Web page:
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Immigrant Chef Brings Comfort to Tenderloin’s Vulnerable Through Cooking
Thursday, January 27, 2022

Immigrant Chef Brings Comfort to Tenderloin’s Vulnerable Through Cooking

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Cho Wing Chung’s alarm clock will buzz at 3:45 a.m. on Christmas Day. He will arrive in the Tenderloin about 5 a.m. and immediately get to work making meals for San Francisco’s most vulnerable.

This has been Chung’s holiday schedule for the past decade. Chung, a 70-year-old immigrant from Hong Kong, knows hardship, which he says is part of what drives him to help soothe the souls of those who are suffering in the Tenderloin through his food.

Chung works for GLIDE’s Daily Free Meals Program, the well-known charity that feeds the city’s homeless and hungry, serving 2,000 meals a day all year long. The historic Glide Memorial Church is operated by the GLIDE.

“When I get to work every morning in Tenderloin, I see those people laying on the streets,” Chung said. “I can’t imagine how they are feeling.”

So he fries chicken, mashes potatoes, and bakes turkeys for them in the tiny kitchen on the basement level of GLIDE, aiming to bring comfort to the crime-ridden, drug-plagued Tenderloin community.

Chung immigrated to the U.S. during the late-2000s. As a middle-aged, Asian immigrant speaking limited English, finding a job was not easy. But he loves to learn and explore, so he attended a Chinatown cooking class and started volunteering at GLIDE in 2011. Soon, one of the chefs retired, and Chung was selected to succeed him, making him part of the full-time staff there. This year marks his 10th anniversary.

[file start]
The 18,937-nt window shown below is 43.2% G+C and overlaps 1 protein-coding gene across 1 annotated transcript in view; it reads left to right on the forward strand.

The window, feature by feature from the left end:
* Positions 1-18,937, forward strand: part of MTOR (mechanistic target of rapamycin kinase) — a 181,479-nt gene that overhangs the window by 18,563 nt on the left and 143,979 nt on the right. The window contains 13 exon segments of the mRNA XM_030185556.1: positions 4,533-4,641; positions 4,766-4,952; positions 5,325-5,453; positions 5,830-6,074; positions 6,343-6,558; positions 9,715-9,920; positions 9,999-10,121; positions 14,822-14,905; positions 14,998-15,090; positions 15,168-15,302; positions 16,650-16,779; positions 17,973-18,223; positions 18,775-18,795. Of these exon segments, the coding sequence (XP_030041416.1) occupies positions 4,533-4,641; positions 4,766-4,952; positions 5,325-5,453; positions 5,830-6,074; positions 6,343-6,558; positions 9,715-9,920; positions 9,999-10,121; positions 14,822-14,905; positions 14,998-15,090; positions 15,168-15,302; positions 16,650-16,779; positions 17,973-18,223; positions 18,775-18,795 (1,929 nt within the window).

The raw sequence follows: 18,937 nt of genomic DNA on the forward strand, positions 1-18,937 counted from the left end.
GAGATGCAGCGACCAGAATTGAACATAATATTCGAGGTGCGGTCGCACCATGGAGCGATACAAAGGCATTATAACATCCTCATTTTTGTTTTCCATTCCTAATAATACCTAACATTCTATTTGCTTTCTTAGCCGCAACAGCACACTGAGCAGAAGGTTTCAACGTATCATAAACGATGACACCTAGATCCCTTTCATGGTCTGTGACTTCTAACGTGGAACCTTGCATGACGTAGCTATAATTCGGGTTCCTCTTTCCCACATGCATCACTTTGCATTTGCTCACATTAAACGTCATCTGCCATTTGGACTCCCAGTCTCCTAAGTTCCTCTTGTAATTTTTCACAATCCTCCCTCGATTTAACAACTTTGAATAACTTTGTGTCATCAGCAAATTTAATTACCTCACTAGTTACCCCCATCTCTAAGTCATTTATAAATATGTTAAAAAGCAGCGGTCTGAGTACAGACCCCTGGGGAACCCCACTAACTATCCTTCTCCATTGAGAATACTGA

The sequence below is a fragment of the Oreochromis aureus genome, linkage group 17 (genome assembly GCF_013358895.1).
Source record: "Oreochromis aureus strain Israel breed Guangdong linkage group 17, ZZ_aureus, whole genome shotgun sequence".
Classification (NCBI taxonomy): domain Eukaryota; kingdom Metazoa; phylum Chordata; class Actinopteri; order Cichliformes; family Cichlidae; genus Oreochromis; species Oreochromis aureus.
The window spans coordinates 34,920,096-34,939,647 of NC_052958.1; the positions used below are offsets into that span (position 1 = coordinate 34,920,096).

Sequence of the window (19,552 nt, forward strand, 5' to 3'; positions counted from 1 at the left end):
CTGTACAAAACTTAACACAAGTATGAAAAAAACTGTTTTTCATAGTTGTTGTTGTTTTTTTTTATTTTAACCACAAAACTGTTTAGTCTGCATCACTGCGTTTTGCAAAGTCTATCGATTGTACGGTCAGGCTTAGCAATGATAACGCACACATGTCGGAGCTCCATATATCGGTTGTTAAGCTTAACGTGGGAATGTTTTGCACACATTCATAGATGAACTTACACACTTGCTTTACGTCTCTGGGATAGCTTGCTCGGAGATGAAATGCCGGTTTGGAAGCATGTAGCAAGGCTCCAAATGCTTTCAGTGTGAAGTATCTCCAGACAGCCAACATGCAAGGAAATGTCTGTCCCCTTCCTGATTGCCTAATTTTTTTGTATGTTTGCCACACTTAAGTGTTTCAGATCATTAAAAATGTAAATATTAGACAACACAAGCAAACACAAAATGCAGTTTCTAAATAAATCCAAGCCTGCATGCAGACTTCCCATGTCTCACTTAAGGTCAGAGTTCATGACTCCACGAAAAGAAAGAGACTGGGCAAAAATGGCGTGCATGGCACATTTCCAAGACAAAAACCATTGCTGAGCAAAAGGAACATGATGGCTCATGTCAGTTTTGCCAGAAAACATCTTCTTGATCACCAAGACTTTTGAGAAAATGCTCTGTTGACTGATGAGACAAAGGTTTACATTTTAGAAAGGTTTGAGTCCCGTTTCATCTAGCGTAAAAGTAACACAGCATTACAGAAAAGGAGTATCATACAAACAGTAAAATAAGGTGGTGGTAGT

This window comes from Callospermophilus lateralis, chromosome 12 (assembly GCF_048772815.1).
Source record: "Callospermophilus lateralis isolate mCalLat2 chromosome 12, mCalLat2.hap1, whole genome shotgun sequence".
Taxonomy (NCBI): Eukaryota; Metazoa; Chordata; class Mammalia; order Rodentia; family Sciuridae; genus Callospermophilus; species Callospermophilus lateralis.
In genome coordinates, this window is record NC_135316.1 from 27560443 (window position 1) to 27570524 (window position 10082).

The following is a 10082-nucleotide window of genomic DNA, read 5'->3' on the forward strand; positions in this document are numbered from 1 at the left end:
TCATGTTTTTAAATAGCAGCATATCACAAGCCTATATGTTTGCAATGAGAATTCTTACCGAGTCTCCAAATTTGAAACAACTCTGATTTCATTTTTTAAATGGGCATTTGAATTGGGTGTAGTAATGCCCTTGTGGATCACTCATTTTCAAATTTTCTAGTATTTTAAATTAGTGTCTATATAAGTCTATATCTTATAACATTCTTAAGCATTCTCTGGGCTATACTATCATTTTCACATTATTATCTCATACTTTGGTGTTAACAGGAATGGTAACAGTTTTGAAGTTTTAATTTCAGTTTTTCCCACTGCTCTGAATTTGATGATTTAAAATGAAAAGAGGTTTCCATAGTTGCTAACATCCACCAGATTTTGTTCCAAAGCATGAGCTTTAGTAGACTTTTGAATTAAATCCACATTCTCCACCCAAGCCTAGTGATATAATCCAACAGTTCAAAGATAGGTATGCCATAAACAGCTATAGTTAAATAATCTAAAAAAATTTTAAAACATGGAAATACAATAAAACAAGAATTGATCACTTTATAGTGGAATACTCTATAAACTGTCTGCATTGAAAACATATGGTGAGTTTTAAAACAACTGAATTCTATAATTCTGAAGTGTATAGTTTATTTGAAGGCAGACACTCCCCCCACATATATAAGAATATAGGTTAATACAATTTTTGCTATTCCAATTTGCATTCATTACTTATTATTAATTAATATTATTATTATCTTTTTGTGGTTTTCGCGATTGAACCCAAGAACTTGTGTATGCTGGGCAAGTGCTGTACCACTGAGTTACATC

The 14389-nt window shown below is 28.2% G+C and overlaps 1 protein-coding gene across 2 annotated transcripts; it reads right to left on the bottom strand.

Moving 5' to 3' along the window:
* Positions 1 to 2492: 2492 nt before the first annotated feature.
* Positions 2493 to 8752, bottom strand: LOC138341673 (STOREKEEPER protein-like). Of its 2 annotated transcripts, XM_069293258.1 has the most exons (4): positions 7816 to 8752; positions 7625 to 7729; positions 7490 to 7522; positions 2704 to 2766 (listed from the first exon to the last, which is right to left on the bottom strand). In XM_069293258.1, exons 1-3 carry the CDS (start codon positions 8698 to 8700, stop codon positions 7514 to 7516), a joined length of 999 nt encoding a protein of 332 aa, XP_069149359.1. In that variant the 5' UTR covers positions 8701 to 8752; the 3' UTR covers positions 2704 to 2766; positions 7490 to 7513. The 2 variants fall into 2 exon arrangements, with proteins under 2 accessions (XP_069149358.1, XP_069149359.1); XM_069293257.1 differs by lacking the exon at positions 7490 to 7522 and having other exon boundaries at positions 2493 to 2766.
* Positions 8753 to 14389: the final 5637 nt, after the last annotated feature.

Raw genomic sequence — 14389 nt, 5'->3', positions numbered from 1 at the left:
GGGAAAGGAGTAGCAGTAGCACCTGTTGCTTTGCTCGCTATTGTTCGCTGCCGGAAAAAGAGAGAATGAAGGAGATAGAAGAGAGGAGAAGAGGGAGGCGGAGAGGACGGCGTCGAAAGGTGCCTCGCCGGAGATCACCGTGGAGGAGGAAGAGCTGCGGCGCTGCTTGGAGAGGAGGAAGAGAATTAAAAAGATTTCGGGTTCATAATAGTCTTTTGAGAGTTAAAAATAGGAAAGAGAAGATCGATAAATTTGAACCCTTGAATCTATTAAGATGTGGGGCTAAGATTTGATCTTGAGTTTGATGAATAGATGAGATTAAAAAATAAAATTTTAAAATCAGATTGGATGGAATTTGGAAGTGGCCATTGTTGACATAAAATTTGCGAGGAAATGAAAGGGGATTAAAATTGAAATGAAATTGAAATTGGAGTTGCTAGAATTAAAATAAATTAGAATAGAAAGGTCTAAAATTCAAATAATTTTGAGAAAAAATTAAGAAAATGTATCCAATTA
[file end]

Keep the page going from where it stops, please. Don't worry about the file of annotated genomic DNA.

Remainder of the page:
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Cho Wing Chung, the chef of the meals services department at GLIDE, chats about his daily routine of cooking for the homeless residents of the Tenderloin District on Dec. 22, 2021. | Camille Cohen

“As long as they don’t complain about the food I cooked, then I am happy,” Chung told The Standard. And he doesn’t plan to retire — in fact, he hopes to work for several more years.

Back in Hong Kong, Chung was a technician in a manufacturing factory. He has always been a hard worker — when he was 13, he used his elder brother’s ID card to fake his age so he could start working. At a young age, he lost part of the middle finger on his right hand due to a work accident, but that didn’t change his positive outlook.

“I feel lucky in my life,” Chung said. “There are ups and downs for sure, but in general I think I am lucky, and I like my life in the America.”

Han Li can be reached at han@sfstandard.com.

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